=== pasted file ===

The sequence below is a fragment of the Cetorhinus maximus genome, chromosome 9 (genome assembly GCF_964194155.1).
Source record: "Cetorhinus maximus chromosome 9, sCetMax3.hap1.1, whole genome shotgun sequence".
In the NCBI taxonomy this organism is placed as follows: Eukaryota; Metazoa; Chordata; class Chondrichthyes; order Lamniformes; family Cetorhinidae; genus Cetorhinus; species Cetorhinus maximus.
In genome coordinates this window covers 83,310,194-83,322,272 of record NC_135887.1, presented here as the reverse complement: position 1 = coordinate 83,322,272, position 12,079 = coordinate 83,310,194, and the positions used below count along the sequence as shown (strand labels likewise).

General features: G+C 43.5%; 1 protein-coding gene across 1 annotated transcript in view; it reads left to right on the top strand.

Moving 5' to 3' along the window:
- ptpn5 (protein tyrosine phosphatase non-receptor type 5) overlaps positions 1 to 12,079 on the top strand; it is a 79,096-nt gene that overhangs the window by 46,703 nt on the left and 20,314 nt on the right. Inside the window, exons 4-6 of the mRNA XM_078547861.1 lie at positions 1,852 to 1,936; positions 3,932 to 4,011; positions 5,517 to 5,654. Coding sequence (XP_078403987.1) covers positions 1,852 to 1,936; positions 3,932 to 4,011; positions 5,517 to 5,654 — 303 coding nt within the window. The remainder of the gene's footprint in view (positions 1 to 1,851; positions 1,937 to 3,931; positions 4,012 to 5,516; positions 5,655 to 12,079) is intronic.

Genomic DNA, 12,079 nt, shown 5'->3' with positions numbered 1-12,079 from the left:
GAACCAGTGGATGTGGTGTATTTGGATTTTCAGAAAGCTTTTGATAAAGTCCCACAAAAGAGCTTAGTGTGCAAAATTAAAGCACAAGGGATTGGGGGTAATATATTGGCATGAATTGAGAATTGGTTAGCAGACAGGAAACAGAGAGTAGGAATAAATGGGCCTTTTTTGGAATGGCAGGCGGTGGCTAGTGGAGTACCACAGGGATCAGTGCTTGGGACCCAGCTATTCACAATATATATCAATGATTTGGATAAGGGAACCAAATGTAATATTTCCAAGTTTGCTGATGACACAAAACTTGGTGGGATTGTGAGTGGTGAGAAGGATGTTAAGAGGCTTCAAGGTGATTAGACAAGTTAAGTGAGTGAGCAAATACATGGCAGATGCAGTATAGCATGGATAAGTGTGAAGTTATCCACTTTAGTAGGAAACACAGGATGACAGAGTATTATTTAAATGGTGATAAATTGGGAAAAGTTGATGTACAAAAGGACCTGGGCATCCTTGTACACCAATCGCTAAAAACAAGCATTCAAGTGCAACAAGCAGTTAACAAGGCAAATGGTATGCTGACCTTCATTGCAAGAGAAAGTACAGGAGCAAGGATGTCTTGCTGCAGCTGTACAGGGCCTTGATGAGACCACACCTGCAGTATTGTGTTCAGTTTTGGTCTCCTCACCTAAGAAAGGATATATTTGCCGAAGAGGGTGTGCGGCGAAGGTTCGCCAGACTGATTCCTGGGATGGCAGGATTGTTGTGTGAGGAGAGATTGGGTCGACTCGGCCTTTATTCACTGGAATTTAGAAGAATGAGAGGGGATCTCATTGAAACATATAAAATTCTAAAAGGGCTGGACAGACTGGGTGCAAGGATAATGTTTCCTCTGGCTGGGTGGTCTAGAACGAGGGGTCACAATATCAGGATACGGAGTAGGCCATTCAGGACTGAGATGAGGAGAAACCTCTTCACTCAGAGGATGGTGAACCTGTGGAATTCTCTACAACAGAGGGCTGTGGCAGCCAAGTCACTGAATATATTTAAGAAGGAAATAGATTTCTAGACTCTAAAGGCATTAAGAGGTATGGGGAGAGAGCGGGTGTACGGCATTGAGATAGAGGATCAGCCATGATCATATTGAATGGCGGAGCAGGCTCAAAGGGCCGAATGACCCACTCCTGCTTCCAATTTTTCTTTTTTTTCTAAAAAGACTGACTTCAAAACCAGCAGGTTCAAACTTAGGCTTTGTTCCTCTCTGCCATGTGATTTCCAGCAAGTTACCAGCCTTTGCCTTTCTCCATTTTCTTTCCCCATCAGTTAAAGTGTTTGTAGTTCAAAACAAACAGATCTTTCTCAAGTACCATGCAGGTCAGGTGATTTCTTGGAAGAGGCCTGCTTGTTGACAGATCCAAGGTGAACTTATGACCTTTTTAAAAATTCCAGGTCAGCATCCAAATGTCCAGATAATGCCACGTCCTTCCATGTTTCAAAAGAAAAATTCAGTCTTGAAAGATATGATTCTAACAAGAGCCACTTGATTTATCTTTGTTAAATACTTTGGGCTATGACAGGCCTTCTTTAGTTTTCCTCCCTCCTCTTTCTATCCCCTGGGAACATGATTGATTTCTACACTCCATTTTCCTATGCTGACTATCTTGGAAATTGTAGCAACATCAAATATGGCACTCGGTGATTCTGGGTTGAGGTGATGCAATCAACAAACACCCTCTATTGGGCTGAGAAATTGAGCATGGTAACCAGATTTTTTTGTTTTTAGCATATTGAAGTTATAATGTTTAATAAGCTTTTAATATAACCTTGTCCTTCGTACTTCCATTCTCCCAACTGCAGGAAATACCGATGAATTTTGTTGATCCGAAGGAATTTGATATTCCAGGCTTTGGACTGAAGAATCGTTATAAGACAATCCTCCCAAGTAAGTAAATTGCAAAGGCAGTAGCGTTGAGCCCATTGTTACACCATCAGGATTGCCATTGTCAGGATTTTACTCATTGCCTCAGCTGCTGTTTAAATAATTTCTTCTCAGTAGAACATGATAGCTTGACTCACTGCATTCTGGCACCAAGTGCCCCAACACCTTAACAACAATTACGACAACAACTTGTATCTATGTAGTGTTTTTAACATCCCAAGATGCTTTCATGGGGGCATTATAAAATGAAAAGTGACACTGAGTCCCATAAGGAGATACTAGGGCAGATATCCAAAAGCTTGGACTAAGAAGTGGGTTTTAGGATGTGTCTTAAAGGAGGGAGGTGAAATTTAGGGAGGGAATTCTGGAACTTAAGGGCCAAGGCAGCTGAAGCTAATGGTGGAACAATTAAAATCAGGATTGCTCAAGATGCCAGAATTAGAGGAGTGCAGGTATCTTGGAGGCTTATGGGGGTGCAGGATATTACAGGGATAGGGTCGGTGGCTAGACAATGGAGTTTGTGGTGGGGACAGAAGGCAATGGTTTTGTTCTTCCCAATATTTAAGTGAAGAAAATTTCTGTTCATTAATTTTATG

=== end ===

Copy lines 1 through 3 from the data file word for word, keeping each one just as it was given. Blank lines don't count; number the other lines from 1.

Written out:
The sequence below is a fragment of the Cetorhinus maximus genome, chromosome 9 (genome assembly GCF_964194155.1).
Source record: "Cetorhinus maximus chromosome 9, sCetMax3.hap1.1, whole genome shotgun sequence".
In the NCBI taxonomy this organism is placed as follows: Eukaryota; Metazoa; Chordata; class Chondrichthyes; order Lamniformes; family Cetorhinidae; genus Cetorhinus; species Cetorhinus maximus.